Florida woman retraces grandfather’s WWII service in the Aleutians

Karen Abel on Bunker Hill in Unalaska
Karen Abel atop Bunker Hill. (Photo courtesy Karen Abel)

For Karen Abel, what started as learning more about her grandfather has grown into sharing the story of World War II’s Aleutian Island campaign. And it’s brought her over 6,000 miles from her home in Florida to see firsthand where he served 74 years ago.

Growing up in Winnipeg, Abel never heard about her grandfather’s service in the Royal Canadian Air Force. She didn’t know about the year — from June of 1942 to June of 1943 — Robert W. Lynch was stationed in the Aleutians as a member of the 111F Squadron.

After the war, his medals were in their living room and his uniform hung in the closet, but it’s just something the family never talked about. When he died, in 1996, she discovered his flight logs and photographs and became inspired to create a blog.

“Once I started to tell his story to other people and talk about the war in Alaska, most people had never heard about what happened here,” Abel said. “And that broke my heart that so many people were up here fighting and so many lives were effected and nobody knew their story.”

The blog grew and she began sharing the stories of other veterans of the Aleutian campaign. As a single mom with her own business, Abel cannot write every day. But, the project has blossomed into a part time job.

“Any spare chance I get I will probably be writing,” Abel said. “I have said that if I could get paid for this I would do this full time. That’s how much I love it.”

For her second trip to Alaska, Karen choose a two-week WWII historical tour through Valor Tours. It brought her from Adak, to Attu and back to Unalaska with stops in Kiska, Umnak and Chernofski.

“It’s like a living museum to go there and to see how things were,” Abel said. “And to see the guns. You get to touch them and feel them and see where they were placed in action. It’s not in a museum. It’s not behind glass. It was exactly as it was then.”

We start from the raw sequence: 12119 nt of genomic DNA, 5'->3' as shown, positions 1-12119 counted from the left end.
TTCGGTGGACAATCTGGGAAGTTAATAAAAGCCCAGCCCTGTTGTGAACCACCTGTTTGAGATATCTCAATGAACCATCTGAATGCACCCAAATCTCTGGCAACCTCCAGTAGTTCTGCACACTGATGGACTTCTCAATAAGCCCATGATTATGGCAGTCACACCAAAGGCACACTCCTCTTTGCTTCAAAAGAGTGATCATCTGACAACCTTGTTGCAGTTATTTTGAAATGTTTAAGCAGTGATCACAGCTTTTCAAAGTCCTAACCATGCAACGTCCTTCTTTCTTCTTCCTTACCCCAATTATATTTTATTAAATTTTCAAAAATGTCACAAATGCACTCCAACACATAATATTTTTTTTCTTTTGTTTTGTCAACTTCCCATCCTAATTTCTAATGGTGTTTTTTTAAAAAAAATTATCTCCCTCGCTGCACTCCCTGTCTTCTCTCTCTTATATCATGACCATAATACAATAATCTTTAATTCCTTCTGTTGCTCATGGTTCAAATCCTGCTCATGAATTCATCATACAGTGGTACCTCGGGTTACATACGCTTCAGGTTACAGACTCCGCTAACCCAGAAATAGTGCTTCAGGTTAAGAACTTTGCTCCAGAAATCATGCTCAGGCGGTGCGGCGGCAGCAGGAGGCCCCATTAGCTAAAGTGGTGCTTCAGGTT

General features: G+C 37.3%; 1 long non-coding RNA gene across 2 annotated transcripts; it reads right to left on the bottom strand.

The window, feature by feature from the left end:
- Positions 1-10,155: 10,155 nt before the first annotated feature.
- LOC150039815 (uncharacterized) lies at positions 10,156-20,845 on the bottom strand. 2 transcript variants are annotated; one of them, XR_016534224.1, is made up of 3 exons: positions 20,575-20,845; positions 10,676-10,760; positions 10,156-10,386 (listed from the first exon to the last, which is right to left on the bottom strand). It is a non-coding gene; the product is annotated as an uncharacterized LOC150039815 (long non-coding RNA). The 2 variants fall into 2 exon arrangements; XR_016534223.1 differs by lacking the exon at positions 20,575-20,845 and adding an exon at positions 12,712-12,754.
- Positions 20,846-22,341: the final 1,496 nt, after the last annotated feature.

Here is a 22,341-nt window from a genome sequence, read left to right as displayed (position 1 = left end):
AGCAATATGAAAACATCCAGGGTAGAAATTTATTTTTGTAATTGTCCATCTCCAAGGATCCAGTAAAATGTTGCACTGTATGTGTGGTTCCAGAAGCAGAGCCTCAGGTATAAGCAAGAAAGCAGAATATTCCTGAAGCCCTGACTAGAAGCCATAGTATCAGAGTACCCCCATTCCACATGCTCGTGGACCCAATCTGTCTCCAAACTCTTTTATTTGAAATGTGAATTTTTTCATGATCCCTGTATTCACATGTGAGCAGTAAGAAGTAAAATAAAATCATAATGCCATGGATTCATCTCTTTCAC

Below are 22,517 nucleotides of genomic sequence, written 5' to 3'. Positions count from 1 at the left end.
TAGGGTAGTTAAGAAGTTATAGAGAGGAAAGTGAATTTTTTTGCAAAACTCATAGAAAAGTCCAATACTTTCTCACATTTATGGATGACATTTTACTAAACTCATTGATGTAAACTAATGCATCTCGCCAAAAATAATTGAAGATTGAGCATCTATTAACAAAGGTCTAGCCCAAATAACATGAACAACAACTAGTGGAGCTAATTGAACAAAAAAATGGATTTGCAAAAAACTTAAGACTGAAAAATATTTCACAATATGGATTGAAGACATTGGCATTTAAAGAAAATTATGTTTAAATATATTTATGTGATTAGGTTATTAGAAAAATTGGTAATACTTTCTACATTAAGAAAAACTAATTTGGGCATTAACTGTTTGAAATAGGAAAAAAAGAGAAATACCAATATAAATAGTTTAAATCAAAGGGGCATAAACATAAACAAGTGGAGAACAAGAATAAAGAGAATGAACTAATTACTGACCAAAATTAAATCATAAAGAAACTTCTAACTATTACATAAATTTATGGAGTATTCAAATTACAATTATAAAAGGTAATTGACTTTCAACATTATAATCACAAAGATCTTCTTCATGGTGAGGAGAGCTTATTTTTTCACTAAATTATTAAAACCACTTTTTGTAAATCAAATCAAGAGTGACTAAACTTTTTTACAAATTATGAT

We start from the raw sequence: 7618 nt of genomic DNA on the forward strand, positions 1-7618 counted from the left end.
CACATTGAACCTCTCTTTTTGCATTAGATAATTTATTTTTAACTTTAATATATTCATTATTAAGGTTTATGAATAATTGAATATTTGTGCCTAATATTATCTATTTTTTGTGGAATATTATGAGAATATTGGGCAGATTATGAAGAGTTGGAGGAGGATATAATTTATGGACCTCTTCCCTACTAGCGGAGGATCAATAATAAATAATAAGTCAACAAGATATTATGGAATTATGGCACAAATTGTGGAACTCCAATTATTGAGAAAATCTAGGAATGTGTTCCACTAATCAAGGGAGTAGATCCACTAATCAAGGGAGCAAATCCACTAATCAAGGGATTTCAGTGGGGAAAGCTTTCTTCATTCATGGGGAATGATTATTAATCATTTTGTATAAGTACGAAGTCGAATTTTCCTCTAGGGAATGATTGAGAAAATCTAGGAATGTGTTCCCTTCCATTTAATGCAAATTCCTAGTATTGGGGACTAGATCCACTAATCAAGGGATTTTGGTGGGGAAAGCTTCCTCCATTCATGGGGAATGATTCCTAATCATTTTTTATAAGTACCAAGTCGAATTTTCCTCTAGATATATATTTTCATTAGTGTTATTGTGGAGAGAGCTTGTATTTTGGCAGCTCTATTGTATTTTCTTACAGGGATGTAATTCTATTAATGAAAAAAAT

She was the first family member of a veteran to go on the trip.

“A lot of people will know about battles, they knew a lot about guns, strategy maybe,” Abel said. “I’m more interested in the effect war had on people. How people lived. Who was fighting. Who were the ones going in this brutally harsh desolate island and living and fighting.”

And the trip inspires her to keep writing.

“You know that you think this big journey might be the ending. You know, ‘Oh, I reached my goal. Oh, I made it to the Aleutian Islands.’ But for me it doesn’t feel like an ending. It feels like a beginning.”

Abel thinks her grandfather would be proud of her work.

“And he deserves to feel like that,” Abel said. “And they all deserve it. That’s why I write. They all deserve to feel proud and they all deserve to be heard.”

Her next big project is working alongside the Smithsonian Museum — in Washington D.C. — to develop an exhibit that shares the history of the Aleutian campaign. The museum is off to a good start, they already display a plane her grandfather flew.

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